Drug sniffer dog
A drug detection dog ( drug detection dog , drug detection dog ) is a house dog that has been trained to detect addictive substances, in general drugs . They are used by the police , customs or other security authorities and private security companies.
The substances to be detected each have an individual odor that is not - or not always - perceptible to humans. One speaks here of the lead substance that the drug contains. The effect of a certain drug, on the other hand, is caused by its active substance.
In the training to become an addictive drug detection dog, the sense of smell is addressed, and gaming behavior is used for motivation. This means that the Bringsel (toy) is filled with drugs and is only played for the time being. In the course of the game , which gives the dog pleasure, he is confronted with the smell of the individual drugs without coming into contact with them. In the further steps this souvenir is then hidden and the dog has to look for it in order to continue playing. In this way, the dog not only gets to know the individual smells of the various drugs, but also learns that his toys can be hidden in a place that is inaccessible to him. In this case, the dog should "show" his handler where his bringsel is hidden.
The dogs are usually trained on the basic substances of cocaine, heroin, cannabis and amphetamines.
The dog learns to indicate to its handler by means of a certain behavior known as reporting behavior that it smells of drugs in a certain place or hiding place. A distinction is made between active and passive display behavior of the dog (see display behavior). In the event of training, the dog is immediately rewarded with its toy. In an emergency, the drug found is first removed and exchanged with his toy.
The dog must not come into direct contact with the addictive substances during his work. Just as the drugs can be harmful to a human, they can also be extremely unhealthy for a dog. With so-called hard drugs, such as heroin or cocaine, it might even be fatal for the dog if he only ingested small amounts with his nose or tongue. This is why it is wrong to assume that a dog must be addicted in order to be able to track down drugs.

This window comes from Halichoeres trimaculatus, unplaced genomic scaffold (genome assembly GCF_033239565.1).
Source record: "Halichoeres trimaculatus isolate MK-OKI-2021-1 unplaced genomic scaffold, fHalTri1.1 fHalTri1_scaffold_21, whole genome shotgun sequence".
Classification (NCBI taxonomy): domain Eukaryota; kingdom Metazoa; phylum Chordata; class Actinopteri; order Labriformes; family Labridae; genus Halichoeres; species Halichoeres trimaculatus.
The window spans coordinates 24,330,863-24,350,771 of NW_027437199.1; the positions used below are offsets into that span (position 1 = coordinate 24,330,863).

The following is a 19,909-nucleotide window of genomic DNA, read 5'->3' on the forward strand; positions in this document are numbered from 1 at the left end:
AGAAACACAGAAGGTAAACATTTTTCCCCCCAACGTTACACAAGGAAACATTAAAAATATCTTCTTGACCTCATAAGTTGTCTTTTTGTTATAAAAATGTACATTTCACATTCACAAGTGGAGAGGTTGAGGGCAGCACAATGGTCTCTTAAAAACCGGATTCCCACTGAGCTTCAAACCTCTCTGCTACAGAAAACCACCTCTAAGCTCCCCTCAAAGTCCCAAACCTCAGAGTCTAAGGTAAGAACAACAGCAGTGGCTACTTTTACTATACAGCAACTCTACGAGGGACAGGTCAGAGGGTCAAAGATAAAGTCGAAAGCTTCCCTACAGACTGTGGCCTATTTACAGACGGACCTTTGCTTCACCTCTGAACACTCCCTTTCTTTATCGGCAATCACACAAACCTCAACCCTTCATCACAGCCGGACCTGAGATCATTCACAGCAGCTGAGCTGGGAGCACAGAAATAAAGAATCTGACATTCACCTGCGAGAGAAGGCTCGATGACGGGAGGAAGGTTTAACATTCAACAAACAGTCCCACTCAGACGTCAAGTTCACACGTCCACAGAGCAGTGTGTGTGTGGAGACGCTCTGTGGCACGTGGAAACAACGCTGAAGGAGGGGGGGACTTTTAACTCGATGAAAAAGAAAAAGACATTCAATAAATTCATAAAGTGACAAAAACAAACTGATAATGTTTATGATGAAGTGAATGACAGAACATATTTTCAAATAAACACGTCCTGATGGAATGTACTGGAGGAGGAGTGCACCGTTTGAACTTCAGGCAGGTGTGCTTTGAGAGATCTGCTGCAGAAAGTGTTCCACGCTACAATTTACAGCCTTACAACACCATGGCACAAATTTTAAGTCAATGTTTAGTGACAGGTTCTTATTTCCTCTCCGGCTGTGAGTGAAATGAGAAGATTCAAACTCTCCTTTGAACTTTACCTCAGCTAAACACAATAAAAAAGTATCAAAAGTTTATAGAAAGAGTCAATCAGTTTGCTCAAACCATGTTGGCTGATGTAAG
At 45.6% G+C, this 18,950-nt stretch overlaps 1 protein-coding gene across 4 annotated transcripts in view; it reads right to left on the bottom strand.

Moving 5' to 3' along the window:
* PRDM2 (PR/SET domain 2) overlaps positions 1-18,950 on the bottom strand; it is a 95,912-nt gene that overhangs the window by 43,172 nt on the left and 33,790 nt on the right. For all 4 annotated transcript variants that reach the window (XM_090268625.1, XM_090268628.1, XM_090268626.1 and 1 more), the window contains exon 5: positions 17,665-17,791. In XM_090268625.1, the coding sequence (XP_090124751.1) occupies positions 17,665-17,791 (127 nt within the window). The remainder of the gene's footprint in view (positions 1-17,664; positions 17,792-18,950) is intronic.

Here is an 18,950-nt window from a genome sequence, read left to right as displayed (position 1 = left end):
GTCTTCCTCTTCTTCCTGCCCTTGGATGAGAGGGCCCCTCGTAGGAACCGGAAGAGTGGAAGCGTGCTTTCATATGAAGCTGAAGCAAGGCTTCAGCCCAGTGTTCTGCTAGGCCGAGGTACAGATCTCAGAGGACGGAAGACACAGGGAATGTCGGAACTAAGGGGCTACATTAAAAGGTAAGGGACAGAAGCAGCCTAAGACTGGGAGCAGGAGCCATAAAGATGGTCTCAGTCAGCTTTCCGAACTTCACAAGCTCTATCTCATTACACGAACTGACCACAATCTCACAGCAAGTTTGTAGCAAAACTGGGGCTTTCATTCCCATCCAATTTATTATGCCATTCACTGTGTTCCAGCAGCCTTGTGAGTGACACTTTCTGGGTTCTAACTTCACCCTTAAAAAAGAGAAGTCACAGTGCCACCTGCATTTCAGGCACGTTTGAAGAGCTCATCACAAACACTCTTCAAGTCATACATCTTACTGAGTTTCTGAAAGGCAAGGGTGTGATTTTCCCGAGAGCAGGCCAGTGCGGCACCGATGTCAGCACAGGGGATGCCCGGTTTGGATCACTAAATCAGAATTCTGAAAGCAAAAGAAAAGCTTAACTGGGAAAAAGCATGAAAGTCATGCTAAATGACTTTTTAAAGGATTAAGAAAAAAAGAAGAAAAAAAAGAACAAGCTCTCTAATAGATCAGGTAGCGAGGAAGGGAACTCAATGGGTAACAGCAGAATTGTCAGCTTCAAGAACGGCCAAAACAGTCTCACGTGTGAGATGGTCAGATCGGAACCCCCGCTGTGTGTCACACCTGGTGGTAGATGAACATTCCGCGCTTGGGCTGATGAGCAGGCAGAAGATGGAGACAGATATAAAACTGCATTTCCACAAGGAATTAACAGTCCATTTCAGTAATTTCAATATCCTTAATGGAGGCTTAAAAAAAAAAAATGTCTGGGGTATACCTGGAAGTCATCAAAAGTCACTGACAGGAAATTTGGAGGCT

To be on the safe side, the dog handlers usually have a special "first aid kit" with them, which is used if the dog has bitten into a packet of drugs. Since cannabis can already lead to circulatory failure of the dog, in the event of contact or possible ingestion of drugs, the dog handler places a syringe in the neck of the animal, which causes immediate vomiting; in addition, a veterinarian is consulted immediately.
A major problem caused by the conditioning of most dogs on large drug bandwidths occurs - as has happened in various US states - with the legalization of marijuana . The conditioned behavior can no longer be trained afterwards. From a legal point of view, however, it leads to massive problems if the dogs lead to numerous searches of innocent people. This was found by the Colorado Supreme Court in 2019 . According to a USA Today report , the New York State Police have banned marijuana from their sniffer dog training programs. An innovative solution could be to use specially trained honeybees in police drug searches, as well as in airports and customs offices. At the European Police Congress in February 2019, a bachelor thesis on this topic was awarded the “Future Police Work Prize”.
- Customs dogs ( Memento of February 4, 2007 in the Internet Archive ) - "Customs dogs have a tradition of almost 100 years in Germany." - Article on www.zoll.de
- Customs dog system ( Memento from February 20, 2009 in the Internet Archive ) - Structure of the German customs dog system